Data from the 2016 Index, which is based solely on information publicly available on company websites, has been added to CPA’s corporate political spending database. Additional findings of the Index include:

  • Shareholder engagement resulted in higher company scores. Companies that were engaged by shareholders and reached an agreement had notably better disclosure and accountability policies. The average overall score for companies with an agreement was 71.8 percent, compared to 48.8 for companies that were engaged but did not reach an agreement. For companies that were not engaged at all, the overall score was 26.7 percent.
  • Overall scores have been steadily improving. For the 462 companies that were analyzed by the Index in both 2015 and 2016, the overall average score increased from 39.7 to 43.3 percent with 3-4 percent increases occurring in each of the categories of disclosure, oversight and compliance.
  • Companies’ policies are becoming more robust. Of the 441 companies with a political spending policy, more than half—56 percent—had a policy that was detailed, compared with 52 percent of companies in 2015.
  • Companies have continued to place restrictions on their political spending. This is a major change since 2004 when few companies imposed any restrictions or had policies about how they would spend on politics. The Index found that 143 companies, or 29 percent, placed some type of restriction on their corporate political giving. This included restrictions on direct independent expenditures; direct contributions to candidates, parties and committees, 527 groups, or ballot measures; and indirect contributions to 501(c)(4) groups or trade associations that may be used for election-related purposes.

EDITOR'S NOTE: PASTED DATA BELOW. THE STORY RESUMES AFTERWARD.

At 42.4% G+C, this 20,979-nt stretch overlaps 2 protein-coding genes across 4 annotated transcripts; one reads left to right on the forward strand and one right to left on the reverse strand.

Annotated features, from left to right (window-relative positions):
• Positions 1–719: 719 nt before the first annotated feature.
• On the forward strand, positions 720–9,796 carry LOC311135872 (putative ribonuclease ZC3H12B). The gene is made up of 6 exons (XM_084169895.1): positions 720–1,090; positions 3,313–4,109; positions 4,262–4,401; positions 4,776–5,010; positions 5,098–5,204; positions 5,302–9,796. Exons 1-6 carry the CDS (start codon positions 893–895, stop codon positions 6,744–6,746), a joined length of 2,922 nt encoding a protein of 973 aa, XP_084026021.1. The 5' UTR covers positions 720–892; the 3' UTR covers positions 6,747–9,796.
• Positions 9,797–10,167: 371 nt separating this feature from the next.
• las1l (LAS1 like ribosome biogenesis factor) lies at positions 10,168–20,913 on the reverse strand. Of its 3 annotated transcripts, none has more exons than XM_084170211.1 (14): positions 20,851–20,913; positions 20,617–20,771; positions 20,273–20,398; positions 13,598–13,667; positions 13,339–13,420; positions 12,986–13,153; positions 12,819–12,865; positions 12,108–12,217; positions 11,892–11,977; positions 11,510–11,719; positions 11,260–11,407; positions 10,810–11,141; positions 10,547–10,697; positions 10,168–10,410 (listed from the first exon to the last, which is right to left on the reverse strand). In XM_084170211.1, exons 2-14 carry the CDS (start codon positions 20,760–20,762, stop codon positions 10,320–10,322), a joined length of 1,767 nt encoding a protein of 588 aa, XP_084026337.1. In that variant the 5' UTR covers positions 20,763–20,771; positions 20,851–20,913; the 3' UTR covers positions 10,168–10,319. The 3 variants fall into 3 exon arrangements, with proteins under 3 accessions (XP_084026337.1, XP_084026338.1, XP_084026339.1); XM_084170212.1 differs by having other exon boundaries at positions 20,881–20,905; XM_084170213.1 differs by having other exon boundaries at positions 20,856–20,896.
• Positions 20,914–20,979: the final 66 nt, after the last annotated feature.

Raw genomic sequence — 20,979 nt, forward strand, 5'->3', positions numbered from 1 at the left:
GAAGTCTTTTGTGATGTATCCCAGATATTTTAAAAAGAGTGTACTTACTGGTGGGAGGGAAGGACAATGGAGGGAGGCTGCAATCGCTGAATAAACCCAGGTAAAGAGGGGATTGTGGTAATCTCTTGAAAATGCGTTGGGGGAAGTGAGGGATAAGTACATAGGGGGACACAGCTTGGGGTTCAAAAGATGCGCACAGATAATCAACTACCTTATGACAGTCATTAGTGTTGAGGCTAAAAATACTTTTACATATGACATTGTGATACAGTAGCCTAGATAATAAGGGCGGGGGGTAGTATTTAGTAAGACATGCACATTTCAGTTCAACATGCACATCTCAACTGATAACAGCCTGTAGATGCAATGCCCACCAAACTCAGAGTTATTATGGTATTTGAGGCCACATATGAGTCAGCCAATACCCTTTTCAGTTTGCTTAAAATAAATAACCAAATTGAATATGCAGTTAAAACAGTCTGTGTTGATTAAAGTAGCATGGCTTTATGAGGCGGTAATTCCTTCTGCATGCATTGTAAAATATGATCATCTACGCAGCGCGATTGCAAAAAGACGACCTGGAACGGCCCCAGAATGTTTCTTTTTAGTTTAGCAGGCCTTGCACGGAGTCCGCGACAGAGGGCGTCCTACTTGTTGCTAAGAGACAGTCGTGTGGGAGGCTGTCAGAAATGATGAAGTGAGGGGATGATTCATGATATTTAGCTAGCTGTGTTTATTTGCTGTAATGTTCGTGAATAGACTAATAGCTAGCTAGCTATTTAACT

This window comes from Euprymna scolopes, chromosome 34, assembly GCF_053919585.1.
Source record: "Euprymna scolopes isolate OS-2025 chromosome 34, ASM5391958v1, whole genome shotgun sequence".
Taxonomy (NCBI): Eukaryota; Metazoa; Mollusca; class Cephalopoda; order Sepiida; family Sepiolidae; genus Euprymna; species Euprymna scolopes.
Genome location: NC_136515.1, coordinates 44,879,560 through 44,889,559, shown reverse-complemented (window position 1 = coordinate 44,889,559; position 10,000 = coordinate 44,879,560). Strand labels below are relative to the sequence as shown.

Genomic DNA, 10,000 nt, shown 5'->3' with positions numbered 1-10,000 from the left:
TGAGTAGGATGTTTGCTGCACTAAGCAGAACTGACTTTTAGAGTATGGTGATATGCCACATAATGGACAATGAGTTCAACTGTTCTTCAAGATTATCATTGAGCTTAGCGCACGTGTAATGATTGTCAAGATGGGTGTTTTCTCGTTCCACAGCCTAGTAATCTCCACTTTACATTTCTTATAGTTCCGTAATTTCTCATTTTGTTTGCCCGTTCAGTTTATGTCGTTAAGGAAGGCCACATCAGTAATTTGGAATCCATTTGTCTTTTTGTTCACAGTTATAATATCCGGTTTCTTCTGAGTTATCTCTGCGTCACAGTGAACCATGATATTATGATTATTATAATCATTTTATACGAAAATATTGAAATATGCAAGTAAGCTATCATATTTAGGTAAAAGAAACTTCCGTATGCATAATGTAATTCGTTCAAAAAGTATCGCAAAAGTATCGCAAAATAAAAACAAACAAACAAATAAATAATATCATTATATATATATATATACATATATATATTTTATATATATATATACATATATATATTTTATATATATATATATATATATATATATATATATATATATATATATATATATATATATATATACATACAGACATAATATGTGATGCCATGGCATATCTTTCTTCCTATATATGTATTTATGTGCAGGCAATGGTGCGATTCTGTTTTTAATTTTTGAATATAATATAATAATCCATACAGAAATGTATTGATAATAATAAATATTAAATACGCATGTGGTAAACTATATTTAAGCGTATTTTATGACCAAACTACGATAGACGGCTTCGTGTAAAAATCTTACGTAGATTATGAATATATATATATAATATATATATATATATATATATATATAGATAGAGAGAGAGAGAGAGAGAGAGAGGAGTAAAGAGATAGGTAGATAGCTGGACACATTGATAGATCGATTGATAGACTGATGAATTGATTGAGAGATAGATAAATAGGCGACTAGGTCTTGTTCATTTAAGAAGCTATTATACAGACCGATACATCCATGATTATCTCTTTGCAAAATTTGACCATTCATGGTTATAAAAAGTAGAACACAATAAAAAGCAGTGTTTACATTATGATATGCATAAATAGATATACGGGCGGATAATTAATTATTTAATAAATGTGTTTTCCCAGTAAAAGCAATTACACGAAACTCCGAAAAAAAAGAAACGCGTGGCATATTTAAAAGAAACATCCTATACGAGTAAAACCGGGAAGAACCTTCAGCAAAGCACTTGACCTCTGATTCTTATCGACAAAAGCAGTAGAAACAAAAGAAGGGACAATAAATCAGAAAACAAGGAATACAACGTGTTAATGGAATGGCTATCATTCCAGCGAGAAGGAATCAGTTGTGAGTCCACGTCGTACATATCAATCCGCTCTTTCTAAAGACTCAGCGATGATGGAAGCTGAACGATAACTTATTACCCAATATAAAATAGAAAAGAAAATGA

This year’s Index received extensive coverage, including in The Washington Post, The Wall Street Journal, The American Prospect, and the Newark Star Ledger. Moyers and Company explained, “The Center for Political Accountability has gotten corporations to open up on their contributions…. The CPA’s annual index of corporate political disclosure … has also proven a motivator. CPA gives companies a heads-up about their scores before publication, and many have asked for advice about how to improve their score.” The Washington Post noted that the Index “comes at a time when Congress is taking a step in the other direction. Lawmakers [have] passed a short-term spending bill, or continuing resolution, that includes a provision preventing the U.S. Securities and Exchange Commission from requiring public companies to disclose their political spending.”

The CPA-Zicklin Index examines policies and practices available on corporate websites. The accompanying report does not make any judgments about a company’s political spending or whether its disclosure is complete.

The complete report is available for download here.